If the issue of provocation arises on the evidence it must be left to the jury even if the defence counsel does not wish it raised: Van Den Hoek v The Queen (1986) 161 CLR 158. It can be raised at committal: Kolalich v DPP (1991) 173 CLR 222, 57 A Crim R 237, 66 ALJR 25.

An act that otherwise would be murder will be reduced to manslaughter if there is ‘extreme provocation’, which is defined as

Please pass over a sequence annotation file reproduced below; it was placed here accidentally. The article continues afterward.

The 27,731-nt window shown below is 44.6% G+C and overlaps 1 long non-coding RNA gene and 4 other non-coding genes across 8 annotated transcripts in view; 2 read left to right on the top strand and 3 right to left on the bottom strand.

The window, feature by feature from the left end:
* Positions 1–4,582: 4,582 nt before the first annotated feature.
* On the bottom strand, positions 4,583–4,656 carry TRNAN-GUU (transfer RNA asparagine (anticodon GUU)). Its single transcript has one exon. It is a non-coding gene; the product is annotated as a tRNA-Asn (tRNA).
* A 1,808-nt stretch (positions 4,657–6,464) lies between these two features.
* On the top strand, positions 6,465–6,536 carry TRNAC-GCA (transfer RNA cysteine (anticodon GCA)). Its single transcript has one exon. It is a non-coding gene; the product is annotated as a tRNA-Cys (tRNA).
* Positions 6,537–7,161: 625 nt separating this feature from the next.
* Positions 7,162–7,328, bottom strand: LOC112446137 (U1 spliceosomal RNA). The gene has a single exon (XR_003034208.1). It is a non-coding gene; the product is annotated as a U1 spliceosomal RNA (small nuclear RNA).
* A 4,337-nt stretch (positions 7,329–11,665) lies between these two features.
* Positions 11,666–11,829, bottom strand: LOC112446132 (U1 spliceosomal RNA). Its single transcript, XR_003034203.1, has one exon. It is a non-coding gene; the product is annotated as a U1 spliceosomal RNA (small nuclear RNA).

• the act of the accused causing death was in respone to conduct of the deceased towards or affecting the accused;
  • the conduct of the deceased constituted a serious indictable offence
  • the conduct of the deceased was such that it could have induced an ordinary person in the position of the accused to have so far lost self control as to form an intention to kill or inflict gbh (s. 23(2) Crimes Act).
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